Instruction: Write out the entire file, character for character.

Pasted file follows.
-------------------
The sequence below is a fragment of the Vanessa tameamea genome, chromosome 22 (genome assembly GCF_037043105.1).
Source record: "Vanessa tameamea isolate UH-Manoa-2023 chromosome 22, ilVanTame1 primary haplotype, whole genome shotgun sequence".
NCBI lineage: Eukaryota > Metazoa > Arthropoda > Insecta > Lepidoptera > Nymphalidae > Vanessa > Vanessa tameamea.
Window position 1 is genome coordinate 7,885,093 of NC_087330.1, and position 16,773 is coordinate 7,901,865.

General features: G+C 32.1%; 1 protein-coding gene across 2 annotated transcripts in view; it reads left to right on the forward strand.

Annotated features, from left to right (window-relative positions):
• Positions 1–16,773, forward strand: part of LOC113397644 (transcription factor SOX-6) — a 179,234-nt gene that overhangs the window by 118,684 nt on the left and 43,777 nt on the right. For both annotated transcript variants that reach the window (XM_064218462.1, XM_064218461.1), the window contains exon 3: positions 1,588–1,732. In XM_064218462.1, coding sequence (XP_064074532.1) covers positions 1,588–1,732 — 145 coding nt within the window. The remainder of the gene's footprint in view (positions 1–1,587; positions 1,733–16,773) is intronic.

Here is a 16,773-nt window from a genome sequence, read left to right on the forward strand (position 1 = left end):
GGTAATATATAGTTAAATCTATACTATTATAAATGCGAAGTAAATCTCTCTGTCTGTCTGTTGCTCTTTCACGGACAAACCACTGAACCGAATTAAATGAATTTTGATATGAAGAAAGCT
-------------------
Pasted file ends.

The sequence below is a fragment of the Vanessa tameamea genome, chromosome 22 (genome assembly GCF_037043105.1).
Source record: "Vanessa tameamea isolate UH-Manoa-2023 chromosome 22, ilVanTame1 primary haplotype, whole genome shotgun sequence".
NCBI lineage: Eukaryota > Metazoa > Arthropoda > Insecta > Lepidoptera > Nymphalidae > Vanessa > Vanessa tameamea.
Window position 1 is genome coordinate 7,885,093 of NC_087330.1, and position 16,773 is coordinate 7,901,865.

General features: G+C 32.1%; 1 protein-coding gene across 2 annotated transcripts in view; it reads left to right on the forward strand.

Annotated features, from left to right (window-relative positions):
• Positions 1–16,773, forward strand: part of LOC113397644 (transcription factor SOX-6) — a 179,234-nt gene that overhangs the window by 118,684 nt on the left and 43,777 nt on the right. For both annotated transcript variants that reach the window (XM_064218462.1, XM_064218461.1), the window contains exon 3: positions 1,588–1,732. In XM_064218462.1, coding sequence (XP_064074532.1) covers positions 1,588–1,732 — 145 coding nt within the window. The remainder of the gene's footprint in view (positions 1–1,587; positions 1,733–16,773) is intronic.

Here is a 16,773-nt window from a genome sequence, read left to right on the forward strand (position 1 = left end):
GGTAATATATAGTTAAATCTATACTATTATAAATGCGAAGTAAATCTCTCTGTCTGTCTGTTGCTCTTTCACGGACAAACCACTGAACCGAATTAAATGAATTTTGATATGAAGAAAGCT